Solar eclipse of January 5, 1954

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Solar eclipse of January 5, 1954
Type of eclipse
Nature Annular
Gamma -0.9296
Magnitude 0.972
Maximum eclipse
Duration 102 sec (1 m 42 s)
Coordinates 79°06′S 120°48′W / 79.1°S 120.8°W / -79.1; -120.8
Max. width of band 278 km (173 mi)
Times (UTC)
Greatest eclipse 2:32:01
Saros 121 (57 of 71)
Catalog # (SE5000) 9407

An annular solar eclipse occurred on January 5, 1954. A solar eclipse occurs when the Moon passes between Earth and the Sun, thereby totally or partly obscuring the image of the Sun for a viewer on Earth. An annular solar eclipse occurs when the Moon's apparent diameter is smaller than the Sun's, blocking most of the Sun's light and causing the Sun to look like an annulus (ring). An annular eclipse appears as a partial eclipse over a region of the Earth thousands of kilometres wide.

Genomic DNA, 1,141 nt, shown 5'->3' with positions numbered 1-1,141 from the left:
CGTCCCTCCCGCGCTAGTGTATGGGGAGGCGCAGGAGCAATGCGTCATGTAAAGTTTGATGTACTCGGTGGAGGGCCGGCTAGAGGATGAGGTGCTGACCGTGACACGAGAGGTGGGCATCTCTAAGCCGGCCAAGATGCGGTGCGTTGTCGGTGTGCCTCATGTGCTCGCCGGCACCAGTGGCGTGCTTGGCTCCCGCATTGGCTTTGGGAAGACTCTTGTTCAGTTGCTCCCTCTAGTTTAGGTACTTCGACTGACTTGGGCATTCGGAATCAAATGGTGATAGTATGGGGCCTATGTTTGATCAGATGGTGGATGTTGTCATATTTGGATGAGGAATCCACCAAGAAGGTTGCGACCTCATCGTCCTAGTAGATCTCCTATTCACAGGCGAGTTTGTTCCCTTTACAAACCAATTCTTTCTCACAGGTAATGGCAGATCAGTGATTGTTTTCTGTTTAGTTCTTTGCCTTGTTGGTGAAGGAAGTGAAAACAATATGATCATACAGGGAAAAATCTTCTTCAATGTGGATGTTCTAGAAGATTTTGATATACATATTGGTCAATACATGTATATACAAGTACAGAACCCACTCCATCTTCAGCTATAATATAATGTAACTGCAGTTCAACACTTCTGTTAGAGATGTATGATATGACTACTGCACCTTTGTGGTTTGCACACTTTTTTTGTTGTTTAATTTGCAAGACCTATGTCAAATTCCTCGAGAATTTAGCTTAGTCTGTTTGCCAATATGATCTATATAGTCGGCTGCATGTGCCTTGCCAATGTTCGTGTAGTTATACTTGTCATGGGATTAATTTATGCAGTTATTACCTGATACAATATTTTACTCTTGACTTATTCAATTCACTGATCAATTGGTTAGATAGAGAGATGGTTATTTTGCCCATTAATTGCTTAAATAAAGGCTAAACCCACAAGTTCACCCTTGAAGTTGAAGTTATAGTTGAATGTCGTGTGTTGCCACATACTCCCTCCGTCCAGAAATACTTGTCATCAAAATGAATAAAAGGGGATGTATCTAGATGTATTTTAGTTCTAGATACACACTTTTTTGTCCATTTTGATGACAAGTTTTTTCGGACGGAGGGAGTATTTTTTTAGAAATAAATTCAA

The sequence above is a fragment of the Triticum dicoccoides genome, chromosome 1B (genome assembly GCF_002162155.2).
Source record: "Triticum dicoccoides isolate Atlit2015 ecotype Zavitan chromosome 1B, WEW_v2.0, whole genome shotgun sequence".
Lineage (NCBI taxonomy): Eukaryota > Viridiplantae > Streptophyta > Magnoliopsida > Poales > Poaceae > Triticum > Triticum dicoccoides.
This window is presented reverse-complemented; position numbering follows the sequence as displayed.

Related eclipses[edit]

Solar eclipses of 1953-1956[edit]

Each member in a semester series of solar eclipses repeats approximately every 177 days and 4 hours (a semester) at alternating nodes of the Moon's orbit.

Note: Partial solar eclipse of February 14, 1953 and August 9, 1953 belong to the last lunar year set.

Solar eclipse series sets from 1953–1956
Ascending node   Descending node
Saros Map Saros Map
116 SE1953Jul11P.png
July 11, 1953
121 SE1954Jan05A.png
January 5, 1954
126 SE1954Jun30T.png
June 30, 1954
131 SE1954Dec25A.png
December 25, 1954
136 SE1955Jun20T.png
June 20, 1955
141 SE1955Dec14A.png
December 14, 1955
146 SE1956Jun08T.png
June 8, 1956
151 SE1956Dec02P.png
December 2, 1956

Metonic series[edit]

The metonic series repeats eclipses every 19 years (6939.69 days), lasting about 5 cycles. Eclipses occur in nearly the same calendar date. In addition the octon subseries repeats 1/5 of that or every 3.8 years (1387.94 days).